Part 5: Enhancing our impact in te ao Māori

Annual plan 2024/25.

The public sector needs to perform well for all New Zealanders.

Data regularly demonstrates that Māori experience poorer social and economic outcomes and generally have lower levels of trust in government compared to some other population groups.

In 2024/25, we want to continue building the relevance and impact of our work for Māori.

Accountability framework for Te Wānanga o Raukawa

The Education and Training Amendment Act 2023 established the wānanga-enabling framework, which creates new administrative settings for wānanga to recognise their mana, rangatiratanga, and unique role in the tertiary education system.

Planned work: Accountability framework for Te Wānanga o Raukawa
In 2024/25, we will continue to work with Te Wānanga o Raukawa on what a new accountability framework will look like for the wānanga and the role of public audit in supporting that framework.

Māori perspectives on integrity

In 2022, we created an integrity framework for the public sector. Although the framework was partially informed by Māori frameworks, there is more work to do to fully integrate te ao Māori concepts into the integrity framework.

Work under way: Integrating Māori perspectives of integrity
Declining trust iconIn 2022/23, we started work to understand more fully what the concept of integrity means and looks like for Māori and how that could be applied in the public sector. In 2024/25, we will publish and promote an updated integrity framework and accompanying guidance that better integrates te ao Māori concepts.

Meeting public sector Treaty settlement commitments

Public organisations need to meet their legal obligations arising from commitments that the Crown made through Treaty settlements. Te Arawhiti – The Office for Māori Crown Relations is monitoring the Crown's progress in meeting these commitments.

In 2023/24, we started work looking at how prepared selected public organisations are to carry out their Treaty settlement commitments. Our audit includes looking at the relationships and accountability arrangements between post-settlement governance entities and public organisations with settlement obligations. We will also look at the systems for overseeing and monitoring how the Crown meets Treaty settlement commitments.

This work aims to assist public organisations with monitoring and reporting functions, such as Te Arawhiti and Te Kawa Mataaho Public Service Commission, to identify how they can better support public organisations to meet their Treaty settlement commitments.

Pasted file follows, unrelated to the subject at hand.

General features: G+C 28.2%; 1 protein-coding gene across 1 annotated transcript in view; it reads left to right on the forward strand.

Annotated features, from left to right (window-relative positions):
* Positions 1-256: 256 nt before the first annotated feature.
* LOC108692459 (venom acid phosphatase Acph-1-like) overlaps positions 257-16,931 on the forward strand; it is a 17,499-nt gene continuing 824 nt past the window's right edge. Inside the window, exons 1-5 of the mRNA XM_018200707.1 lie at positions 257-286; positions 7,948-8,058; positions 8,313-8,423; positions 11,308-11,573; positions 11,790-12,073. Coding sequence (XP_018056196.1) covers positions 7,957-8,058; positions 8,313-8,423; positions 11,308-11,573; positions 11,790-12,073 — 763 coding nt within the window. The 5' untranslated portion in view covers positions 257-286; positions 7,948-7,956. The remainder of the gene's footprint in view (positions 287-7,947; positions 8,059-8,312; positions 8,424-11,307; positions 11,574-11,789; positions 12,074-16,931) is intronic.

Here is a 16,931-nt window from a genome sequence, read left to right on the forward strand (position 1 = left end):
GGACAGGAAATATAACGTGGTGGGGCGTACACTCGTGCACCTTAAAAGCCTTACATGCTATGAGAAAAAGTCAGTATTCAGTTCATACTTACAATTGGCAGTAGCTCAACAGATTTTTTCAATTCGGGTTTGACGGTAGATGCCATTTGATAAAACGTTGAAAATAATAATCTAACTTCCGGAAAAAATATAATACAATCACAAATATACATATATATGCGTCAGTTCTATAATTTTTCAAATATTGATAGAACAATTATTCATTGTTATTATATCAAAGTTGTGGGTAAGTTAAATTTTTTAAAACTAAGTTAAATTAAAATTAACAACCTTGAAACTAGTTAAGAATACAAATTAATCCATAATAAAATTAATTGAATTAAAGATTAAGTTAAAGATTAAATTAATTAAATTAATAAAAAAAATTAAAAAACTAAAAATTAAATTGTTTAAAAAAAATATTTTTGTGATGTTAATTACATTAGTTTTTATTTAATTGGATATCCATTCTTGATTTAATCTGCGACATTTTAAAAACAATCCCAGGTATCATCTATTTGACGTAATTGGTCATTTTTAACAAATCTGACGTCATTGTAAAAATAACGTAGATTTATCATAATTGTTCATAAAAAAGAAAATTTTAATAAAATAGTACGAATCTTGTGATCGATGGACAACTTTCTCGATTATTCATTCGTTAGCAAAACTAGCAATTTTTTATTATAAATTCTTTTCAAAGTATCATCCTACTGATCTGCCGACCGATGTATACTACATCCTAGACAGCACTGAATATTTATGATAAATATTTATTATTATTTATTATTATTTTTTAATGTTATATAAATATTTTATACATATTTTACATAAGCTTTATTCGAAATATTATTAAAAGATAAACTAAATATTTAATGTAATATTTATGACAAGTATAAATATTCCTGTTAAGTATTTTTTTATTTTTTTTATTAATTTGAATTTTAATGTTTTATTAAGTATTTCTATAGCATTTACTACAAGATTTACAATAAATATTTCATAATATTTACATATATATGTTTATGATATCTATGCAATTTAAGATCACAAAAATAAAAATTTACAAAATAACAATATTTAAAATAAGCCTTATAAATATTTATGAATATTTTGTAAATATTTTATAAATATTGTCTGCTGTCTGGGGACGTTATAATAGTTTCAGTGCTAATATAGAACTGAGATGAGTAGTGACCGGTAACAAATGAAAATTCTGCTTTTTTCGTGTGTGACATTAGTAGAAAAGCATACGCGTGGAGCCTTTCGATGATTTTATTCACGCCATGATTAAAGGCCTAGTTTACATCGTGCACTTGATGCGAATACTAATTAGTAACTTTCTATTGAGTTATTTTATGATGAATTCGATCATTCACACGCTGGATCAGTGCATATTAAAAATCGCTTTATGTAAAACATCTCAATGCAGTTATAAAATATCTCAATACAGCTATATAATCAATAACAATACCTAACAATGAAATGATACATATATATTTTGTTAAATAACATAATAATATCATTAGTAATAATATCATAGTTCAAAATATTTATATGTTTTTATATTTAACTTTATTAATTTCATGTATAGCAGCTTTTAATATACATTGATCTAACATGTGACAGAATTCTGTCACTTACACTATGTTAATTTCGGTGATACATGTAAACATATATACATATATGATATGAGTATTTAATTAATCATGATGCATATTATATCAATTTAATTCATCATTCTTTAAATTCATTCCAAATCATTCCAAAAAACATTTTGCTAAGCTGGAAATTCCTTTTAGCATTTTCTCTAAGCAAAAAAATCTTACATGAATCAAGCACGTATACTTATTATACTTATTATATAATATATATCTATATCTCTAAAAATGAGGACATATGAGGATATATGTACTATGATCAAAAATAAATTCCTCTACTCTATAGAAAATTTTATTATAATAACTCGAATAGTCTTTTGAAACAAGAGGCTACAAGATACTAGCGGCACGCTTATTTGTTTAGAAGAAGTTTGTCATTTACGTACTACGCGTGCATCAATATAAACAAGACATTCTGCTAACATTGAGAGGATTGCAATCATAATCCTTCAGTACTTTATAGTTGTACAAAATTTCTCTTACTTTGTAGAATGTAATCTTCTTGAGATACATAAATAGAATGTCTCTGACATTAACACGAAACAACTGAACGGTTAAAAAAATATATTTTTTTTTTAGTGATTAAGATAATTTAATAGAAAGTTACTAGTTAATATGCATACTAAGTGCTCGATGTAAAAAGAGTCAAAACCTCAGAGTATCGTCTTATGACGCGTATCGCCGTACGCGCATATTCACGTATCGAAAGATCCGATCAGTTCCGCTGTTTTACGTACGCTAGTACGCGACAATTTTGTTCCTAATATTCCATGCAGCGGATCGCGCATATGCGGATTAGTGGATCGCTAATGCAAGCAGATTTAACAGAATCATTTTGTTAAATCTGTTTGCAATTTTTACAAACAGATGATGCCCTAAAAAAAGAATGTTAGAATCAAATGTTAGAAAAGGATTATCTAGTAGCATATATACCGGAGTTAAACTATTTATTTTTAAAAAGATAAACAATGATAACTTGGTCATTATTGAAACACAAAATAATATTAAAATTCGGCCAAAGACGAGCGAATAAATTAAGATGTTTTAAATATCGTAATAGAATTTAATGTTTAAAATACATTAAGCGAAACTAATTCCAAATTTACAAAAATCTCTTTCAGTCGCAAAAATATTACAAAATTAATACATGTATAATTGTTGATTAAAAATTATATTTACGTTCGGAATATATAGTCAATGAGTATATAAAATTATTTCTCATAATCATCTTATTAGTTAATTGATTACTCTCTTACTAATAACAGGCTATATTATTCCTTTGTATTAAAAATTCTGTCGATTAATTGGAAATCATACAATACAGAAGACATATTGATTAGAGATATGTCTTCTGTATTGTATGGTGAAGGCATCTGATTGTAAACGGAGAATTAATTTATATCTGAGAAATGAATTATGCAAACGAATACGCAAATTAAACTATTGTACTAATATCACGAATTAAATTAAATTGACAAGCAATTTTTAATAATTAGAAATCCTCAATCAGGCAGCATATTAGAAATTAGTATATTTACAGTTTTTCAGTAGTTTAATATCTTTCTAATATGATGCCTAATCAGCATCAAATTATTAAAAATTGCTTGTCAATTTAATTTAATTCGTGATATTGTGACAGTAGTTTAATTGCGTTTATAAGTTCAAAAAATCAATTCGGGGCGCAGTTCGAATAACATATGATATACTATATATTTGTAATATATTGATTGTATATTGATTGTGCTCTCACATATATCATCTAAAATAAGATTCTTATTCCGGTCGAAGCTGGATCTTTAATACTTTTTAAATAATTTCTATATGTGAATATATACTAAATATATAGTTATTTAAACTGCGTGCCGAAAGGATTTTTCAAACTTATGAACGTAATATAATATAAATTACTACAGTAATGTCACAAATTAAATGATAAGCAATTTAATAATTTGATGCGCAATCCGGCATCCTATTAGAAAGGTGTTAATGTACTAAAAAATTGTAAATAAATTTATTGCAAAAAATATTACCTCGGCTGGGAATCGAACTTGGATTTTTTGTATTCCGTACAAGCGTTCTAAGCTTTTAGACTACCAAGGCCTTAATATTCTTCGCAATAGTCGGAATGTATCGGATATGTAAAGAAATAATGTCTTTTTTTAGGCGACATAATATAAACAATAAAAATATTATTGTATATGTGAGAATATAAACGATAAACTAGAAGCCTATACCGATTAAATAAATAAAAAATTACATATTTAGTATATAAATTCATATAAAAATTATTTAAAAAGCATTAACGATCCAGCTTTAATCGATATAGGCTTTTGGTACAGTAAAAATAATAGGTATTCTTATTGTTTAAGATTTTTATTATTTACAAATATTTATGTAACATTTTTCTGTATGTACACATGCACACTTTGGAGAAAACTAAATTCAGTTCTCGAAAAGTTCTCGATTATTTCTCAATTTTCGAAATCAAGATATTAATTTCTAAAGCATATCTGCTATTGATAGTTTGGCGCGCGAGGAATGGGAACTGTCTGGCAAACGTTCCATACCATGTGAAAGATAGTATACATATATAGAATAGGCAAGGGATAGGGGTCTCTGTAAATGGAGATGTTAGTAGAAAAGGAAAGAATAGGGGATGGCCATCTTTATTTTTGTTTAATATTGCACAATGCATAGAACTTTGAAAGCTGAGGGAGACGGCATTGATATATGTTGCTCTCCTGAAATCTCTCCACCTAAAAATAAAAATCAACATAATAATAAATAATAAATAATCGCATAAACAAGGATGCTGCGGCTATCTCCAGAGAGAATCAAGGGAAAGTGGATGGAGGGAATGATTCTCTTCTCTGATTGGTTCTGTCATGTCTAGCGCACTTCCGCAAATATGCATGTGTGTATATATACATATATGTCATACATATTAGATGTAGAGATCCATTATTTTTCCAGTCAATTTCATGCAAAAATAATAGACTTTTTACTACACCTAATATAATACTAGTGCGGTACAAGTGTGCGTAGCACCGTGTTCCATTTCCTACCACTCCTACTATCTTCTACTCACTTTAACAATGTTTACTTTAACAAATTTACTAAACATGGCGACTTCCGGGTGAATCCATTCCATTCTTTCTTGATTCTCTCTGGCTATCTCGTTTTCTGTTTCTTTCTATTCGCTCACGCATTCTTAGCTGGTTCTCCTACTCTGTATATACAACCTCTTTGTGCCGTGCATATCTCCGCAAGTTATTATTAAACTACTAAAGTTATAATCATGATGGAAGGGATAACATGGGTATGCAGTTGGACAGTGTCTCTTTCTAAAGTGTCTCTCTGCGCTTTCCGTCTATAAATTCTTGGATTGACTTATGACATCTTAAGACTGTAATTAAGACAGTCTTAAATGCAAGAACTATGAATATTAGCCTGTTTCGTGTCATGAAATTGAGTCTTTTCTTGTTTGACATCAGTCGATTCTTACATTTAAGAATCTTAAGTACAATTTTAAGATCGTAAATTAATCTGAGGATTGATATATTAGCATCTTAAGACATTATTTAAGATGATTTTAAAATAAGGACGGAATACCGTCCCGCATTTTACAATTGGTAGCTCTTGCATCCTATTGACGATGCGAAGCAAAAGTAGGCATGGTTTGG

Work under way: How well-prepared are public organisations to meet Treaty settlement commitments?
In 2024/25, we will complete a performance audit looking at the system of Treaty settlement commitments. Our work will look at how well public organisations understand the settlement commitments they are responsible for, how well public organisations prepare themselves to meet those commitments, and how assurance and accountability is provided for the performance of public organisations in meeting those commitments.

The Public Service response to the Public Service Act 2020

In 2020, a new Public Service Act was introduced. The Act requires:

  • Public Service leaders to develop and maintain the capability of the Public Service to engage with Māori and to understand Māori perspectives; and
  • the Public Service Commissioner, when developing and implementing the newly required leadership strategy, to recognise the aims, aspirations, and employment requirements of Māori and the need for greater involvement of Māori in the Public Service.

To support the Public Service to meet these commitments, Te Arawhiti developed and led the implementation of Whāinga Amorangi. This is a multi-year cross-agency work programme designed to improve the capability of the Public Service in Māori Crown relations. This work was supported by Te Kawa Mataaho Public Service Commission, Te Puni Kōkiri, and Te Taura Whiri i te Reo Māori.  

Core Crown agencies were required to prepare plans that describe how they will build the Māori Crown relations capability of their people, relevant to their role and functions. In early 2022, those plans were considered by a panel of experts, hosted by Te Arawhiti.

We are interested in how this work has progressed.

Planned work: Responding to the Public Service Act 2020
In 2024/25, we will start a performance audit looking at how Public Service agencies have responded to the responsibilities relating to Māori in the Public Service Act. We will examine how core Public Service agencies have strengthened their capability to support the Crown's relationships with Māori. This will include how the agencies are approaching this work and how they measure and report on its effectiveness.